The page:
Microsoft has had a big year in terms of the number of product launches. We've seen a new server operating system, a new mail server and new client software. No longer marketing these technologies as discrete products, Microsoft is presenting a unified strategy to leverage the power of all three platforms. In an interview, Tony Redmond, vice president and chief technology officer for Hewlett-Packard Co.'s services unit and author of "Microsoft Exchange Server for Windows 2000: Planning, Design and Implementation," offered some observations on Exchange migrations, on Microsoft's collaboration strategy and why he believes open source won't have an impact on Exchange in the long run.
What are your clients saying about Exchange 2003? How much interest is there in embracing these new releases anytime soon?
Tony Redmond: You can take Exchange 2003 in isolation and view it as the best and most secure version to date. But it's better to view it in combination with the operating system and the new client. Microsoft has to educate people about the power of three things working together.
People will always have to be convinced that a new software version is good for them. Microsoft has not gotten past [the fact] that people have to wait for one or two service packs before something is deployed. So [customers] see three products and they think, do I have to wait for six service packs to come out?
Microsoft also has to overcome resistance in its installed base that any upgrade of Microsoft's is a pain. They need more education and they need to use customers who have been through this to stand up and be counted.
Microsoft has a huge installed base for Exchange. You are potentially looking at 100 million upgrades. That's a lot of inertia to overcome. Microsoft will also approach it with a velvet glove. But the hammer behind that is the lack of support for NT and Exchange 5.5, so that will be on people's minds.
Is there anything more that Microsoft can do to help administrators with security and patching?
Redmond: I've seen a lot of commentary suggesting they could do better. But what could they do? Are you talking about stopping development? They did that last year. To me, a large percent[age] of the problem is that systems administrators don't practice good security. They don't apply patches, keep servers up to date, close security holes, run antivirus, antispam software. Then when they get bitten in the backside, they look for someone to blame.
The best security is only achieved by administrators, third-party vendors and OS vendors working together.
Apart from all of the above, is there anything IT administrators should be doing, from an architectural standpoint, that might help matters?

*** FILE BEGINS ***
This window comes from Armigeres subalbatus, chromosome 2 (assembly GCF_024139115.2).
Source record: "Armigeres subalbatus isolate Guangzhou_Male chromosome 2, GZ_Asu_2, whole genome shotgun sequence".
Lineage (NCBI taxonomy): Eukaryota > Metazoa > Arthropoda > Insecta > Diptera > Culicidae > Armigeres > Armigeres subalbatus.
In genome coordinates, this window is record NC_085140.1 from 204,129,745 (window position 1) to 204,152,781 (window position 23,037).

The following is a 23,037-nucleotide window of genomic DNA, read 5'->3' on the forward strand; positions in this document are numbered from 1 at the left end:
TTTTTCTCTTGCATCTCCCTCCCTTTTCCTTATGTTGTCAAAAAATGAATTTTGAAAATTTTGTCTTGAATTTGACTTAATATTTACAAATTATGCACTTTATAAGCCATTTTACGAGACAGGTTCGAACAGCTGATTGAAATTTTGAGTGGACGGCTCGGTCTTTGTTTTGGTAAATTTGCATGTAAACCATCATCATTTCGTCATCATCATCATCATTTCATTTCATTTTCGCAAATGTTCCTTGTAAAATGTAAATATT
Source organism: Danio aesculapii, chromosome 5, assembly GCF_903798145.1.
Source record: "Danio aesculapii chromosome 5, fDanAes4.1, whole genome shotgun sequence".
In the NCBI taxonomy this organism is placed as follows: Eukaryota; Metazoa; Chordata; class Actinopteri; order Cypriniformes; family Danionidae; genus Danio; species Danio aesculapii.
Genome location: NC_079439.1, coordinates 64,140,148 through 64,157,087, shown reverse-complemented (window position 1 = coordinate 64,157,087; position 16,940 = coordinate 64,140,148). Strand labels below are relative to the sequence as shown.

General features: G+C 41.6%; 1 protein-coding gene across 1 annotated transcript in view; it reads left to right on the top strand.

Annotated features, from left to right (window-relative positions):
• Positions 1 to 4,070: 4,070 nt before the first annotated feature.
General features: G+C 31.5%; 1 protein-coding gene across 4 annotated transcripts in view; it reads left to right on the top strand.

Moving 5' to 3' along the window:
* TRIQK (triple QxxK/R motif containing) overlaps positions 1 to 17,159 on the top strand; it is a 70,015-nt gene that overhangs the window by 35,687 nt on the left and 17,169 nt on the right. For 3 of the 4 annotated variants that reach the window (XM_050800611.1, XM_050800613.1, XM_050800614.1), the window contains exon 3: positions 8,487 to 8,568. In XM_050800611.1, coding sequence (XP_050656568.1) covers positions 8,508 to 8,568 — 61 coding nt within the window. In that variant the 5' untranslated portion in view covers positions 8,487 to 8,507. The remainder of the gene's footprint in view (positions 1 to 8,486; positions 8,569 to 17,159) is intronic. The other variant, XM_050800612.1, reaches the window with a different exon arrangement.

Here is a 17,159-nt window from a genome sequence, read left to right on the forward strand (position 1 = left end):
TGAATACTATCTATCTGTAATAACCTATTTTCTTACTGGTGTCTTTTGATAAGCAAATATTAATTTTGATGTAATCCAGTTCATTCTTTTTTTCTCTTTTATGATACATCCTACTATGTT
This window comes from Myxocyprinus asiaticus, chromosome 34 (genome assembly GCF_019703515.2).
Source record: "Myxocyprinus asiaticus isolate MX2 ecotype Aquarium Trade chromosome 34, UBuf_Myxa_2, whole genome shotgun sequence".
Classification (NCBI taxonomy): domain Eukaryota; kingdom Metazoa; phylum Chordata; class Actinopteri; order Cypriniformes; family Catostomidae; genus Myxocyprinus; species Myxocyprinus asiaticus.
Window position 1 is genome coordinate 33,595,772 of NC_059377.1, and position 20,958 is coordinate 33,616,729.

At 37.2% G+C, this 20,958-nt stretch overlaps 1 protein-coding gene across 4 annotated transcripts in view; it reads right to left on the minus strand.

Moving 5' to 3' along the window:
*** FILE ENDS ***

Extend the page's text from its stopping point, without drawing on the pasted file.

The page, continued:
Redmond: They can consolidate servers. The more servers people have, the more points of failure there are. With Exchange 2000 and 2003, we've seen the opportunity to consolidate lots of [Exchange 5.5] servers into fewer 2000 and 2003 servers.
No doubt that, with the first generation of servers, people deployed too many, largely because of fears of scalability. NT itself was created in an era when people said 'one application, one box,' and 'don't scale it too much.' Today, we have a different kind of Windows and Exchange. Those boxes on Exchange 5.5 and NT 4.0 are probably pretty old. They have an opportunity to do a hardware refresh, plus take advantage of SAN technology, and consolidate to reduce the cost of ownership.
Do you see common errors among companies that are moving to Exchange 2000 now?
Redmond: Active Directory is one big problem area. The second one is sheer lack of knowledge. People assume that if they are an Exchange 5.5 administrator, that they will be a great Exchange 2000 administrator. They are not. They must be trained and acquainted with a new operating system, and with new third-party products.
Which of your clients are moving to Exchange 2003?
Redmond: It's too soon to tell. The product hasn't been out long enough. It takes a large enterprise from three to nine months to assess a product before putting it into production. So far, though, I'm seeing mainly companies across the board [who are expressing interest].
What are your thoughts on Microsoft's revamped collaboration strategy?
Redmond: One of the interesting things we've seen is the success of SharePoint technology. I think Exchange public folders were not successful in any shape or form. Microsoft had several false starts there, especially with the APIs and workflow.
The SharePoint technology holds out more hope and promise for companies, large to small, than public folders ever had. We are delighted with SharePoint Team Services because it's enabled a great deal of peer-driven collaboration. And we are impressed with SharePoint Portal Server for its ability to make a portal react in the way we need it to react. Companies can brand [a] portal with a look and feel.
It's too early to say anything about [Office Live Communications Server]. [Microsoft is] up against some heavyweights in the market, including [open source] Jabber and IBM Lotus.
Apart from that, look at Conferencing Server in Exchange Server. It's been dropped. Microsoft is focused on Exchange being an e-mail server.
So I'd give an A+ for Exchange and e-mail. I'd give a C- for public folders and an A for SharePoint.
We've got several years before the next version of Exchange is available. Do you think this may leave some opportunity for customers to check out open source technologies for messaging?
Redmond: I don't see the open source movement stealing from Exchange. I think it will consume more of the low-end Unix installed base -- boxes running Solaris running Sendmail. They will be picked off by Linux real fast.
There isn't a lot of migration from Windows to Linux. There is a lot of hype but no one is doing it. My view is that Microsoft will retain the type of installed base it has today.
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